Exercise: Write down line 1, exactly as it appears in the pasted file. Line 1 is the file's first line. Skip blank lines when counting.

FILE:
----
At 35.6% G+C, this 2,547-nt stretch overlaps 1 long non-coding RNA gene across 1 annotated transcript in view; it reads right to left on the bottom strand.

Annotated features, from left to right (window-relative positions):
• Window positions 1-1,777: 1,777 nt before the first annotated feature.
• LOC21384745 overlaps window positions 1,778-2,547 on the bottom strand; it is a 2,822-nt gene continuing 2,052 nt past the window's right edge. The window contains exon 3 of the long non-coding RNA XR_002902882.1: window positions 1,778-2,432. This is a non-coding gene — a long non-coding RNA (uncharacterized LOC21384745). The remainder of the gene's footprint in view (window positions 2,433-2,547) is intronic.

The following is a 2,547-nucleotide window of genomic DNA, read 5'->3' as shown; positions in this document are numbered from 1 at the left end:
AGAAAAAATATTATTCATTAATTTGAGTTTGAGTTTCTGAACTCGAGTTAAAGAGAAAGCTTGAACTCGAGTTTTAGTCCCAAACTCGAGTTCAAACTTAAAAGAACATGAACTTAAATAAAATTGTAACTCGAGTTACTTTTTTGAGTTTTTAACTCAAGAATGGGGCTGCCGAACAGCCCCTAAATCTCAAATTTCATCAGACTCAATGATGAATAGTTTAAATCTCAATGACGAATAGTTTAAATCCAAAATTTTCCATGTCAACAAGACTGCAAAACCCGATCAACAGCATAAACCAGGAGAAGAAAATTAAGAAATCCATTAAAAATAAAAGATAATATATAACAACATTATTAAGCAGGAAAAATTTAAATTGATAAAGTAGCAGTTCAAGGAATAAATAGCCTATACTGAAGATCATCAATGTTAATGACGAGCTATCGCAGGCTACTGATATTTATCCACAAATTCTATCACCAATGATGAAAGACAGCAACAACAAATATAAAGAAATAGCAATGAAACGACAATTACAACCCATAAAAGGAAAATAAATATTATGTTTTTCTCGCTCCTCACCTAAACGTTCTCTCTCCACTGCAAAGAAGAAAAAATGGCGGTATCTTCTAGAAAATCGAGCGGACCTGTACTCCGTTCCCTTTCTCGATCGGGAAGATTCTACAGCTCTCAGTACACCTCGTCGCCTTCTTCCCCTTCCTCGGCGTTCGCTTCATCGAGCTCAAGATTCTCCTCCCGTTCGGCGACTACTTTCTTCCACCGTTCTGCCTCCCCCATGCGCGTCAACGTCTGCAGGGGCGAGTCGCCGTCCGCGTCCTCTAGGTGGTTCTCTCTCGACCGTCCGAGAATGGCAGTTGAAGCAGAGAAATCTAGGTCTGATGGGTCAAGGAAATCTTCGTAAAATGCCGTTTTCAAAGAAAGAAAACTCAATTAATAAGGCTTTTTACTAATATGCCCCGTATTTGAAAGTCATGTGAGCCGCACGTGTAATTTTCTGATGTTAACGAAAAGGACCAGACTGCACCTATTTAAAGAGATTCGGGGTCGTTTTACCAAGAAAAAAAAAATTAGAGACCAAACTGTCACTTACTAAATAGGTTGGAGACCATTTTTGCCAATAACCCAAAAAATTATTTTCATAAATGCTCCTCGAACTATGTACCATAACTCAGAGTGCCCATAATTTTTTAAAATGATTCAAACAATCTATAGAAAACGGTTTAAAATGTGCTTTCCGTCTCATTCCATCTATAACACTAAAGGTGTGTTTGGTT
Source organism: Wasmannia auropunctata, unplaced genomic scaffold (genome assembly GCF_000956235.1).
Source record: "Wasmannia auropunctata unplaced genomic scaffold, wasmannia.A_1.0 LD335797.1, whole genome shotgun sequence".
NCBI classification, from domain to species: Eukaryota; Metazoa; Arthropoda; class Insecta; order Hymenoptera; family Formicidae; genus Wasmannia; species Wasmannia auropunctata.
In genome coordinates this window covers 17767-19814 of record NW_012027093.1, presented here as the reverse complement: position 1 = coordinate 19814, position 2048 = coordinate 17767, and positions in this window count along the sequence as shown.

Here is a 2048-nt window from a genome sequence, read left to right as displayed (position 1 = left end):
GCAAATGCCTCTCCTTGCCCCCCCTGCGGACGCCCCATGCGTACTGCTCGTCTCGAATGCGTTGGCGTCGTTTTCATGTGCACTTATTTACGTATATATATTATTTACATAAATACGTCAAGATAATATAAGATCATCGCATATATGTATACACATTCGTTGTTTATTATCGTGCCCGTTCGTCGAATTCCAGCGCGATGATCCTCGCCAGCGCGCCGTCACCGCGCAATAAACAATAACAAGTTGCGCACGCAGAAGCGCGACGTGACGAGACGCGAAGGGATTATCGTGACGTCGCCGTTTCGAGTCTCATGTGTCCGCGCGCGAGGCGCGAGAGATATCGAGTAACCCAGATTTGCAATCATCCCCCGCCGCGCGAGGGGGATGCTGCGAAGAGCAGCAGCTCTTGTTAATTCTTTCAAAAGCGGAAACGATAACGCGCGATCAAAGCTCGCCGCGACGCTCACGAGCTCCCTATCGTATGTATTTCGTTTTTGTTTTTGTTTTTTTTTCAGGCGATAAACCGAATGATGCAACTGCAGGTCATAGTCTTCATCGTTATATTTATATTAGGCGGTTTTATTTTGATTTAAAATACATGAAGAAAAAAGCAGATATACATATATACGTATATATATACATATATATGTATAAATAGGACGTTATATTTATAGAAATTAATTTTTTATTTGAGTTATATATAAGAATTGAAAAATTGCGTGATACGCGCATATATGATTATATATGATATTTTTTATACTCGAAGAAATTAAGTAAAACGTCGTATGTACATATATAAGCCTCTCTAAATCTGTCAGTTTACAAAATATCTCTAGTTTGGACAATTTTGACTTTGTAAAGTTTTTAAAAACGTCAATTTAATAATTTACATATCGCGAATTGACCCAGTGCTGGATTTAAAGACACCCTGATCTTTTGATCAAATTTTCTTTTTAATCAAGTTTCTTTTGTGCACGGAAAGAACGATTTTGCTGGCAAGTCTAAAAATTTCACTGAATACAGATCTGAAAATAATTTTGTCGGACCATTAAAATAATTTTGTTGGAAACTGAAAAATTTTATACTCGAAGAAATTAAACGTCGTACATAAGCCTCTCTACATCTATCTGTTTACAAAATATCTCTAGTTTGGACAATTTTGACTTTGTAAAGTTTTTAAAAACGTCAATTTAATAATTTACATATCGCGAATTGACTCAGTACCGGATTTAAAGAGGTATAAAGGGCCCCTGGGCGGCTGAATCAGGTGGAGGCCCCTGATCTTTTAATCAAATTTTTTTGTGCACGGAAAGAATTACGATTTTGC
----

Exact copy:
At 35.6% G+C, this 2,547-nt stretch overlaps 1 long non-coding RNA gene across 1 annotated transcript in view; it reads right to left on the bottom strand.